There are more than 400,000 people living with Down syndrome in the United States. More and more people are interacting with individuals with Down syndrome, increasing the need for widespread public education and awareness. No kidding, right? This woman really needed some education and maybe a little tact!

However, she reminded me of just how far we have come as a society. Only 40 years ago, things were so very different. Parents of children with Down syndrome were encouraged to send them off to an institution to live and told to forget about them. You rarely saw anyone with Down syndrome because thay were kept hidden away, like a shameful secret. If you have ever seen a paranormal or haunted show – they usually involve a mental institution, careless staff and extreme mistreatment of the individuals in their care. Let your imagination take you to that visual as thats where most individuals with Down syndrome ended up- forgotten.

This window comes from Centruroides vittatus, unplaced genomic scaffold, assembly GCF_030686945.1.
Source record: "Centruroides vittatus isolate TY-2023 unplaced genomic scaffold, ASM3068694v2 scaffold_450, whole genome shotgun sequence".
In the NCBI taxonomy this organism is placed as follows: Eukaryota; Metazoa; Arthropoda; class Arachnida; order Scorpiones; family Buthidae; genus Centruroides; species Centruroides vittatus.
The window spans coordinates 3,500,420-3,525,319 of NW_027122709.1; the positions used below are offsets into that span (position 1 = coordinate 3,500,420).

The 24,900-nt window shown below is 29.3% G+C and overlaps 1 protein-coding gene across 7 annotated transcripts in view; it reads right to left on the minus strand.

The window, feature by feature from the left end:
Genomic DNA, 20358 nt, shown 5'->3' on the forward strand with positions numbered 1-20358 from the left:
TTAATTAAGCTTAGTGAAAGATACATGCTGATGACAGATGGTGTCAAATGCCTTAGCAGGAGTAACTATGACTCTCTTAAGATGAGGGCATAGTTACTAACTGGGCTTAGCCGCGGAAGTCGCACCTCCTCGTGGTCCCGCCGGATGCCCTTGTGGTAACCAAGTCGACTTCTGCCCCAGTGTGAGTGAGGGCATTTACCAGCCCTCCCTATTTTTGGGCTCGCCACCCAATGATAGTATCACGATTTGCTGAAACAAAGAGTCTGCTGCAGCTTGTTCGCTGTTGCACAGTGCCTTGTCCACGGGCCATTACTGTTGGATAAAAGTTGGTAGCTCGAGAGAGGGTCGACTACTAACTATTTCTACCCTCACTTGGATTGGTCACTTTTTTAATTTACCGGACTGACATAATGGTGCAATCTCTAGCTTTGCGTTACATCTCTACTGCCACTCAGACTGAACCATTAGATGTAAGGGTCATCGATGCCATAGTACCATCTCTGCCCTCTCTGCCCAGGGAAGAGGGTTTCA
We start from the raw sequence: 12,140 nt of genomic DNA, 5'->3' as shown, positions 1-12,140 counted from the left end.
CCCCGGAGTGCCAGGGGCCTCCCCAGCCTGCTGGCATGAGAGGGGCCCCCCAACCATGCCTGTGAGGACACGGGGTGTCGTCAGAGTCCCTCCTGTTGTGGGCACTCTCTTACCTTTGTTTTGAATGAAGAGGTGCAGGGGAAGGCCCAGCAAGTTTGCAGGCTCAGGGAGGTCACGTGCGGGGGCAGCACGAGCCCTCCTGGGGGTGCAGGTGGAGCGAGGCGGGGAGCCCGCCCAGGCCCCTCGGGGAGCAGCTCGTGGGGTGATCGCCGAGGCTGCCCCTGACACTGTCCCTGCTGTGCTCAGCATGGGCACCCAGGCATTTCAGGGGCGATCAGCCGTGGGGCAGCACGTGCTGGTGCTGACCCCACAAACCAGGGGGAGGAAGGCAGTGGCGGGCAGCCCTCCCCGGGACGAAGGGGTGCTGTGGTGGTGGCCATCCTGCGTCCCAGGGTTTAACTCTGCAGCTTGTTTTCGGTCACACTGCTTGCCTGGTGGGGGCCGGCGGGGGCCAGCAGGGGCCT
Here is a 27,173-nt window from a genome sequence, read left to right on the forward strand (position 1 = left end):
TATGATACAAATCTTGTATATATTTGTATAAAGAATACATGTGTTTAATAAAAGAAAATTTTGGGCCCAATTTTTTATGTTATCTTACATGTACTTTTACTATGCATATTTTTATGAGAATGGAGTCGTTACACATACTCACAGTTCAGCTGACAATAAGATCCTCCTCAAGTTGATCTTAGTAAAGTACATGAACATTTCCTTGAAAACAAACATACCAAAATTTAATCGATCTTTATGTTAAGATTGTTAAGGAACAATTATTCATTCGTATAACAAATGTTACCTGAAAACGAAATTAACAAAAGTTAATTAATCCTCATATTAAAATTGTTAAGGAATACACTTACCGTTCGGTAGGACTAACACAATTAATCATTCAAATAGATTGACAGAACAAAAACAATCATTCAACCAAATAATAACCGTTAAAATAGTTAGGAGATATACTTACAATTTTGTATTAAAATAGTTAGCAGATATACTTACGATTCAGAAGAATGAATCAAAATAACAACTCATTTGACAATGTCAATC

Now shaking off that horrendous image, fast forward to today- today most everyone knows someone with special needs. You see people with Down syndrome working various jobs, having social and romantic relationships and living an independent life. I often reflect on this in a moment of prayer and am so grateful that Lily was born in todays world. Of course there is more to do, more awareness to offer but the world is so much better than it used to be.

No parent wants to discuss how long their child has to live. And frankly no one knows the answer! We hope as parents, that our children will outlive us, as that is the natural order of life but we cannot control life and death. We don’t get the final say in this matter.

One of my most favorite quotes states “Life is what happens to you when you’re busy making other plans.” – John Lennon. If you forget to live in the moment, you will miss the moment. Lily lives in the moment and because of her I am learning how. There is a surprising joy to each moment and I don’t want to miss any of it!

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DSAM Day 26: What I didn’t know I didn’t know

We, as humans, know what we know. We also know what we don’t know. But there is a vast array of things out there that we don’t know, we don’t know.